There's not a whole lot left to be told in the story that is The Life of Marlon Brando. Like James Dean, Audrey Hepburn, and Marilyn Monroe, Marlon Brando is a subject of endless fascination, idolized since the Golden Age of Hollywood. Despite the actor's increasing reclusivity (until his death in 2004), people have always been curious about his private life. That was made especially clear after a recent trip to the bookstore, which was showcasing dozens of unauthorized Brando biographies—a surprisingly lucrative business.
Brando's rise to fame was written in the stars. Equipped with exceptionally good looks, he was also trained under the one and only Stella Adler, the acting coach who helped him hone his skill and later receive the well-deserved reputation of being the greatest actor to have ever lived. Watching Brando on the screen, it's hard not to be brought to tears by the sheer excellence of his craft. Perhaps that makes at least one thing easy for anyone trying to make a film about Brando: To a degree, any documentary about him can be saved by his mere presence on the screen.
In terms of visual footage and storytelling, Listen to Me Marlon, Showtime's new documentary on Brando, isn't particularly eye-opening. It's fairly standard in terms of chronology, with many of its stories already available on public record. What it does accomplish, though, is providing the most authoritative voice in the telling of his life story: Marlon Brando himself. Without using any other talking head, the Stevan Riley-directed film uses exclusive, never-before-heard audio recordings the actor left behind—some of which delve into stranger territory, like self-hypnosis, which he used to help him lose weight.
The format of the documentary will make viewers understandably wary: With a single narrator and all archival material approved by his estate (Brando Enterprises), Listen to Me could have kick-started another cycle of idolization with a narrow, one-sided perspective. Considering that all documentaries are somewhat subjective and this one is especially and inherently so, Listen to Me doesn't attempt to solely put the icon on the pedestal on which he already sits. Between revelations of his genius (how could you possibly downplay that?), the documentary uses Brando's weary admittance of fame, his not-so-secret love of women, and his sad digression to show a glimpse of the man he tried so hard to avoid becoming—his father. Clips of Brando hitting on female journalists isn't a good look for him; neither is the footage of his painful divorce, brought on by his playboy mentality.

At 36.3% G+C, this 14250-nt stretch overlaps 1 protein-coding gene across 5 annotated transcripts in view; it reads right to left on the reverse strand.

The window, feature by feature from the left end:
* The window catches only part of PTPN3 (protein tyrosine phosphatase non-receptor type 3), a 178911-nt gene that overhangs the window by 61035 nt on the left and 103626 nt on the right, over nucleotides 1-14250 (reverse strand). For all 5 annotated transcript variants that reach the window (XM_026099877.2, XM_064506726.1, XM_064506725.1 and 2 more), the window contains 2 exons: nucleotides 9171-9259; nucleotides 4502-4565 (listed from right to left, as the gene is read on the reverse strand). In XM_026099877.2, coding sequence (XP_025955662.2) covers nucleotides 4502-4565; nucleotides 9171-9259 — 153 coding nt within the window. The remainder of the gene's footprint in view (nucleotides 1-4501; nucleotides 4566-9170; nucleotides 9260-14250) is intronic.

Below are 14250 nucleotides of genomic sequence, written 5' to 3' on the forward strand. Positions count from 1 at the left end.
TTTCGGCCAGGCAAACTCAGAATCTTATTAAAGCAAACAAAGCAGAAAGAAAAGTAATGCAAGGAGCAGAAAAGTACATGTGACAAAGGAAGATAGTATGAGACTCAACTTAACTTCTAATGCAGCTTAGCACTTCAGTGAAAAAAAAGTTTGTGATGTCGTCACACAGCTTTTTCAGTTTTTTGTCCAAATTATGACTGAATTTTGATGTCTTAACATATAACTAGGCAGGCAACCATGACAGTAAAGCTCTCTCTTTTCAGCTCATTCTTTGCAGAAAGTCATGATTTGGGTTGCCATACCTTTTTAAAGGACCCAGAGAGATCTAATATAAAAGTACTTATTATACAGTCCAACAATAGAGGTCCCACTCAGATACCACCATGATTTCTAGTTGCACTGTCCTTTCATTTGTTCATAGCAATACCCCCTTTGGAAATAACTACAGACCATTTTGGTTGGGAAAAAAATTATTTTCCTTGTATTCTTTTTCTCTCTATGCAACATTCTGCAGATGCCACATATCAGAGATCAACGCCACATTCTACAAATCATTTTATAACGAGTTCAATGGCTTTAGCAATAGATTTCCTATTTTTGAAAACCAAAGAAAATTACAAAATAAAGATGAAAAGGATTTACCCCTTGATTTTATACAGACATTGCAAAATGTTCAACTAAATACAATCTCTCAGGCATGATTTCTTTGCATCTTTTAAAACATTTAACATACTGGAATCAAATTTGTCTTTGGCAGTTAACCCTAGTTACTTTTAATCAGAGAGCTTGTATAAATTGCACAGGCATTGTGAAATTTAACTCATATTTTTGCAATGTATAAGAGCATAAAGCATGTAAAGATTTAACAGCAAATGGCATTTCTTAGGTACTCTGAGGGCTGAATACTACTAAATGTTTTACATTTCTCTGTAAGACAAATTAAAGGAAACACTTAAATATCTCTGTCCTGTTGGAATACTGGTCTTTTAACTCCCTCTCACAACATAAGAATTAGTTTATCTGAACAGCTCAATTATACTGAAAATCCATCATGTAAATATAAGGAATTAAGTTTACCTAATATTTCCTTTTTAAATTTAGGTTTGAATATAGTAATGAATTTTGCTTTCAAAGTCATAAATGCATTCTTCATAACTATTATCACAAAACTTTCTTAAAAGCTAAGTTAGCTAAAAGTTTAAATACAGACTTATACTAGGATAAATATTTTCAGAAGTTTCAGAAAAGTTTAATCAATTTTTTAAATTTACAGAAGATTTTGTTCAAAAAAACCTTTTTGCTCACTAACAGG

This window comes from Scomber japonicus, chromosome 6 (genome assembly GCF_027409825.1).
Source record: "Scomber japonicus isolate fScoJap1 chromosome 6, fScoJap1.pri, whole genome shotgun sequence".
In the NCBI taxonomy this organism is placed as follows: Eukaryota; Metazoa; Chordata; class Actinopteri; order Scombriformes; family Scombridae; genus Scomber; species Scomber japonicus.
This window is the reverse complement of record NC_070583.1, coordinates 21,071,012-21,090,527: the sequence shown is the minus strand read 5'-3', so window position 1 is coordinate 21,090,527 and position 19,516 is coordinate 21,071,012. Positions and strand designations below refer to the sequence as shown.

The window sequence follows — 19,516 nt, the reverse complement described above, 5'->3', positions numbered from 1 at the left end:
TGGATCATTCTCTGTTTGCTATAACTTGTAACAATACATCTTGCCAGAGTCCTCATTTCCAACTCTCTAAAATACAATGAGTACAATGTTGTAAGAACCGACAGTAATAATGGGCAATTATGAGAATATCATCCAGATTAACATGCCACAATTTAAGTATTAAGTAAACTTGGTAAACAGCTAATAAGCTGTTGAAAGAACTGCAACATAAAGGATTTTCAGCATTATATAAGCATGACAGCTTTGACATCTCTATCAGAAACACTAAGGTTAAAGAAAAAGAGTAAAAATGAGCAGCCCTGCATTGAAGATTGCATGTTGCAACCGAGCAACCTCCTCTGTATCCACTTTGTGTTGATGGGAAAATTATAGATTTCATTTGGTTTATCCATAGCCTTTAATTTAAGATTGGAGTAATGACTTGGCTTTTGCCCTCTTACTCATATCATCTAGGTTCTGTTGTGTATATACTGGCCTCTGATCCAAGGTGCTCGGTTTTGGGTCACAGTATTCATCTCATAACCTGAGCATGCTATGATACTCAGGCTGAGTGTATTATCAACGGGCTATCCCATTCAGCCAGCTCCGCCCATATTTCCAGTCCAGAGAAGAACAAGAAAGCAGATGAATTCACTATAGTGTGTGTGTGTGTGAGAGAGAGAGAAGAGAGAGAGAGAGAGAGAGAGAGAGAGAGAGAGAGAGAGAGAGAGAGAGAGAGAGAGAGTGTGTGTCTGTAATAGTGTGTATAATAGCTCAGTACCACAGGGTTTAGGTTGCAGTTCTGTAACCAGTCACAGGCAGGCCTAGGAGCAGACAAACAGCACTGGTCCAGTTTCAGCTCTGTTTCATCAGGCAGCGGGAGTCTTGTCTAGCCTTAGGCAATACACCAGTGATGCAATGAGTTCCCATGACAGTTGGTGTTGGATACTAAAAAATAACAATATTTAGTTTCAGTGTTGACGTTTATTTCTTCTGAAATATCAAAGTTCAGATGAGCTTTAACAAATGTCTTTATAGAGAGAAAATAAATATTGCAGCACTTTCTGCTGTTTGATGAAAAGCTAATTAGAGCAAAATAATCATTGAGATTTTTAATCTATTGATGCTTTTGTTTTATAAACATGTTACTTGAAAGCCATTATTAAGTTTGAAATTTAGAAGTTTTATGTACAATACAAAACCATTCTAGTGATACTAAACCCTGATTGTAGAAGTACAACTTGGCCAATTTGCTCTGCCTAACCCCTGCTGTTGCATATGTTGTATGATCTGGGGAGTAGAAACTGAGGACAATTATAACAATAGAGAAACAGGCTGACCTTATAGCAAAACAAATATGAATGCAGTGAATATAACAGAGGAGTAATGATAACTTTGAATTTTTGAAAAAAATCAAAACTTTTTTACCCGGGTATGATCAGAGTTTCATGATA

Brando was far from perfect outside of his craft, but he was also oddly complicated; his political stance on Native American rights led him to refuse accepting an Oscar (he sent civil rights activist Sacheen Littlefeather to give a speech in his place), and despite his dedication to acting, he became more and more of a pain in the ass to work with. And yet he managed to produce one of his best works in the latter half of his career (as Vito Corleone in The Godfather). But all great artists have been greatly complicated, and this film doesn't scramble to shift the blame away from Brando.
In his last few years, Brando's life story becomes really painful to watch: The private actor stepping back into the harsh tabloid light to deal with his son Christian, who was on trial for shooting the boyfriend of his half-sister, Cheyenne. No one deserves that kind of pain in their life, but Brando was neither the best parent nor the best husband, and watching the consequences of some of his life choices is, at times, unbearable. Brando's life hasn't always been precious, even in his glory days, but the later years are especially heartbreaking.
Through its ups and downs, Listen to Me, at its core, is a gift for the fans. It's like an audiobook for the cinephiles and Brando lovers—almost like a bedtime story from Brando himself. It's a much more personal entry into his life than any unauthorized biography and the result is a touching, first-person look into the life of a legend.